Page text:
Doug Wallace is a former Executive Director of the University YMCA and a UY All-Star. His contributions to the University YMCA include the launch of many popular programs, including Project Motivation, but has also helped to lead the University YMCA as it continues to evolve and serve the University of Minnesota community.
Doug Wallace is the namesake of the Doug Wallace Creativity Award.
Since its beginning the U-Y has pioneered to meet emerging student needs. Starting in 1887, as part of the student Christian movement, the U-Y focused on religious development via bible study groups and conferences. By 1901 it was also developing student services, such as a welcome week program, a student employment bureau, student loans and scholarship fund. Service projects with settlement houses were added. During WWI it mobilized resources for servicemen, including visiting hospitalized soldiers.
Returning veterans altered the University culture of the 1920s. U-Y staff responded by developing guidance and counseling programs. These were gradually institutionalized later by the University under the leadership of Dean E.G.Williamson, shaped from his experience with the student YMCA.
By the 1950s many of the U-Y programs had been taken over by the University itself, the last of which occurred in 1956 when the U-Y transferred Freshmen Camps to the office of the Dean or Students.
I arrived in the fall of 1963. Working with students we eventually initiated several new U-Y programs began including Project Motivation (student mentors for inner city children), Project Friendship (mentors for incarcerated youth), and a signature series of Conferences on Values in Higher Education for top University student leaders and faculty.
By 1970 we launched several more programs including a corporate responsibility internship (Metro Internship), an environmental backpack program, 20/70 Vision (one-to-one friendships with senior citizens) and later program staff and students created “8 Weeks to Live, 8 Weeks to Die”, a simulation of terminal illness that challenged students and faculty identify what they wanted to live for.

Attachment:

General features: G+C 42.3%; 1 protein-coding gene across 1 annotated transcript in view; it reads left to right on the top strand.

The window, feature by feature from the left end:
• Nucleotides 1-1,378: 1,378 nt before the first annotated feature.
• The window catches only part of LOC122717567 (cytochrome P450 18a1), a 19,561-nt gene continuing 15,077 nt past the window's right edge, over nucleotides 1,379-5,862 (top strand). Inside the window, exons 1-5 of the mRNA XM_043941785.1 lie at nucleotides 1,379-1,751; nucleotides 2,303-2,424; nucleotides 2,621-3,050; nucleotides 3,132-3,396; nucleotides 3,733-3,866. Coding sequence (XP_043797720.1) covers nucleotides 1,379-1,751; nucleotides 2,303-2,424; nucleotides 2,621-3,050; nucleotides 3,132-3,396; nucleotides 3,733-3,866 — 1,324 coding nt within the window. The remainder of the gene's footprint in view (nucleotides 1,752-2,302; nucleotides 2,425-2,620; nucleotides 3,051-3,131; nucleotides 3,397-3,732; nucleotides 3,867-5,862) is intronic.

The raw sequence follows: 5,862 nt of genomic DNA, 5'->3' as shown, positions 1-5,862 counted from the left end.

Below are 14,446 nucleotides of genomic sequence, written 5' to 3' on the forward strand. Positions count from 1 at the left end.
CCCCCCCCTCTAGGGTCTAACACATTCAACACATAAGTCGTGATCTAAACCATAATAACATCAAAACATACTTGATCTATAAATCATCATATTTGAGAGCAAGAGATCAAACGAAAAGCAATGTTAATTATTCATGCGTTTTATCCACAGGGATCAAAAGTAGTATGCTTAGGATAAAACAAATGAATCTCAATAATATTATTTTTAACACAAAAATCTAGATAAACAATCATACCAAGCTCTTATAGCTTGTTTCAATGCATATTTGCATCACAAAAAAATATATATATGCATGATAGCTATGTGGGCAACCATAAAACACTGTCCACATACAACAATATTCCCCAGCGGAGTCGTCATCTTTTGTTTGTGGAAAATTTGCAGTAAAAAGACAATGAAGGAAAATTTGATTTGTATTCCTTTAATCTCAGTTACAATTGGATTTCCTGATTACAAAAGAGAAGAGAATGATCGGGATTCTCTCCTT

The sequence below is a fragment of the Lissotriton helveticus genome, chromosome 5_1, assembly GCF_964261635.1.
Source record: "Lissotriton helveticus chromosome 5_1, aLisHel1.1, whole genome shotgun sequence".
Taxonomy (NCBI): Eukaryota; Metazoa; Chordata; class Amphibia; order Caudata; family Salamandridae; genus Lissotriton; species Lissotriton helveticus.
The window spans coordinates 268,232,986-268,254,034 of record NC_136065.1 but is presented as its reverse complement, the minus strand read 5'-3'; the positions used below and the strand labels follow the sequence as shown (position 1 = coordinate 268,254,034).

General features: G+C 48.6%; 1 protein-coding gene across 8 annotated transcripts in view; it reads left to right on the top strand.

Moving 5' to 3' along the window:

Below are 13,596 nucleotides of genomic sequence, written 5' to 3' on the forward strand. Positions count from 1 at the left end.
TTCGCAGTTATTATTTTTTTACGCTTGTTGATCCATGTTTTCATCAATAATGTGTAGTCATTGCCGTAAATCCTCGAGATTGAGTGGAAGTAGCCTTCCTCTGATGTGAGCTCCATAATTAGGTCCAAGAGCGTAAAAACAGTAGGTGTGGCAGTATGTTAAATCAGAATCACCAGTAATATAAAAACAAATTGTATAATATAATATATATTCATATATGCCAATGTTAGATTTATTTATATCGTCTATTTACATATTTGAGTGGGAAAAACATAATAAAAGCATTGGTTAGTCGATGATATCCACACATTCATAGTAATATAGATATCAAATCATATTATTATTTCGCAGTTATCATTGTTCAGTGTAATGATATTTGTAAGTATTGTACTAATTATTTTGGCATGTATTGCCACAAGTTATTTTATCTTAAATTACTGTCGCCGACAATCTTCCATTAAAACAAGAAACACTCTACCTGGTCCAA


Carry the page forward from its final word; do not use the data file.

During social and political currents of the 1970s, over 80 faculty were engaged with U-Y programs, especially assisting Metro Internship students in independent study projects related to corporate responsibility research. Faculty leaders, such as Professor George Shapiro, adapted methods for their courses as a result of their experience with the U-Y.
My best memories from the U-Y:
The excitement when we created programs that challenged students to develop ethical commitments.
Magical moments when students discovered and claimed their gifts;
Friendships that have lasted over the years;
Watching students grow and develop their confidence in leading groups;
Being part of a collaborative creative community;
Working with a staff that was highly talented, irreverent and committed; and,
A deep feeling that this was work that I was called to do.
The genius and mission of the University YMCA is its ability to:
• create programs that summon students to take leadership on ethical and social issues,
• challenge students to be self-reflective about the core of what motivates their actions, and to
• develop life-long commitments for the common good.
Challenges for the years ahead
If the U-Y ever drifts away from this distinctive mission its vitality would ebb and the organization would simply become just another student activity. It must continue to attract young, gifted, creative and dedicated staff. It must continue to draw upon the talents and support of its alumni. Finally, its parent organization (The Metro YMCA) must champion and financially undergird the U-Y’s unique work with students, faculty and the wider community.